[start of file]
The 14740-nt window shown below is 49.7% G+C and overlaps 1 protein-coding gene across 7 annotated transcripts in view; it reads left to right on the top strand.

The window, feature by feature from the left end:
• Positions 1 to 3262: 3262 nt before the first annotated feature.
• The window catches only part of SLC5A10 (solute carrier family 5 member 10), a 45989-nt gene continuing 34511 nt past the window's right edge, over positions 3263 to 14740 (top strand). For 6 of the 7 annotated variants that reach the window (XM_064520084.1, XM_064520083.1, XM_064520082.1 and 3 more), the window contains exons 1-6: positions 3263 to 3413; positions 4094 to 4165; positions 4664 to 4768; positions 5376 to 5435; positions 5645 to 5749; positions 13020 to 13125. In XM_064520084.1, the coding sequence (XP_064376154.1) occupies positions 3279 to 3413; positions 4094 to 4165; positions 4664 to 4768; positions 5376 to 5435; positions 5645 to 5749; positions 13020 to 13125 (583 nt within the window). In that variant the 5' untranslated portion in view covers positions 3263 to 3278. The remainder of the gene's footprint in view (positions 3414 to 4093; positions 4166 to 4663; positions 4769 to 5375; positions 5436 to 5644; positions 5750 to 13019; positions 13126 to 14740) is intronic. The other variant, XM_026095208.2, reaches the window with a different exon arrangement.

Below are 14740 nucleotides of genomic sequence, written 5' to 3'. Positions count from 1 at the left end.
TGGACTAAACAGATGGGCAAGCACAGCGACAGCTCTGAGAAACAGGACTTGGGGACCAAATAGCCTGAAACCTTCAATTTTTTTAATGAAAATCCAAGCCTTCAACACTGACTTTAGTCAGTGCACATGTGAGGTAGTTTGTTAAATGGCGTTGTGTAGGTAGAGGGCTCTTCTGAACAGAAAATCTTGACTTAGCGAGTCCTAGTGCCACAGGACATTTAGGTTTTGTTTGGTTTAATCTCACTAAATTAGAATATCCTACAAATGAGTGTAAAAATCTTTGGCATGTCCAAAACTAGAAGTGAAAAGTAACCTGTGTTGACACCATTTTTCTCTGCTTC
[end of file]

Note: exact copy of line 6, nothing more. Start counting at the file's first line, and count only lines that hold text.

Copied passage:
TGGACTAAACAGATGGGCAAGCACAGCGACAGCTCTGAGAAACAGGACTTGGGGACCAAATAGCCTGAAACCTTCAATTTTTTTAATGAAAATCCAAGCCTTCAACACTGACTTTAGTCAGTGCACATGTGAGGTAGTTTGTTAAATGGCGTTGTGTAGGTAGAGGGCTCTTCTGAACAGAAAATCTTGACTTAGCGAGTCCTAGTGCCACAGGACATTTAGGTTTTGTTTGGTTTAATCTCACTAAATTAGAATATCCTACAAATGAGTGTAAAAATCTTTGGCATGTCCAAAACTAGAAGTGAAAAGTAACCTGTGTTGACACCATTTTTCTCTGCTTC